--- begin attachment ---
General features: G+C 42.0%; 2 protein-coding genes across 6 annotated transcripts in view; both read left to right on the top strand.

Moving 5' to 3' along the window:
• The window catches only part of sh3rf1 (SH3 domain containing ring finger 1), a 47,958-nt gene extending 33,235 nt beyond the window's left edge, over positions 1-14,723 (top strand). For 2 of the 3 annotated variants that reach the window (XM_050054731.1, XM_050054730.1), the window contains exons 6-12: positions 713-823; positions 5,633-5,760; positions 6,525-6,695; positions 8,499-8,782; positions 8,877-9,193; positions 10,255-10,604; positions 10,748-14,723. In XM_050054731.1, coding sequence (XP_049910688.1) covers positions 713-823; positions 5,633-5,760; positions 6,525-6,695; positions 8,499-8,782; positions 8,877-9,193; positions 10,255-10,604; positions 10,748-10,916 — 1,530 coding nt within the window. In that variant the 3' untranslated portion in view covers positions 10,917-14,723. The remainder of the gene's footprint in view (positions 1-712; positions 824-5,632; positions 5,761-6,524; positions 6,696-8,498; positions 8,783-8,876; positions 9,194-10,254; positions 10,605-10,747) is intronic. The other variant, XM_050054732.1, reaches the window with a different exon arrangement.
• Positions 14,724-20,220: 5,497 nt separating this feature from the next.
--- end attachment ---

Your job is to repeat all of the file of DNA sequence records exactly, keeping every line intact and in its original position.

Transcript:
General features: G+C 42.0%; 2 protein-coding genes across 6 annotated transcripts in view; both read left to right on the top strand.

Moving 5' to 3' along the window:
• The window catches only part of sh3rf1 (SH3 domain containing ring finger 1), a 47,958-nt gene extending 33,235 nt beyond the window's left edge, over positions 1-14,723 (top strand). For 2 of the 3 annotated variants that reach the window (XM_050054731.1, XM_050054730.1), the window contains exons 6-12: positions 713-823; positions 5,633-5,760; positions 6,525-6,695; positions 8,499-8,782; positions 8,877-9,193; positions 10,255-10,604; positions 10,748-14,723. In XM_050054731.1, coding sequence (XP_049910688.1) covers positions 713-823; positions 5,633-5,760; positions 6,525-6,695; positions 8,499-8,782; positions 8,877-9,193; positions 10,255-10,604; positions 10,748-10,916 — 1,530 coding nt within the window. In that variant the 3' untranslated portion in view covers positions 10,917-14,723. The remainder of the gene's footprint in view (positions 1-712; positions 824-5,632; positions 5,761-6,524; positions 6,696-8,498; positions 8,783-8,876; positions 9,194-10,254; positions 10,605-10,747) is intronic. The other variant, XM_050054732.1, reaches the window with a different exon arrangement.
• Positions 14,724-20,220: 5,497 nt separating this feature from the next.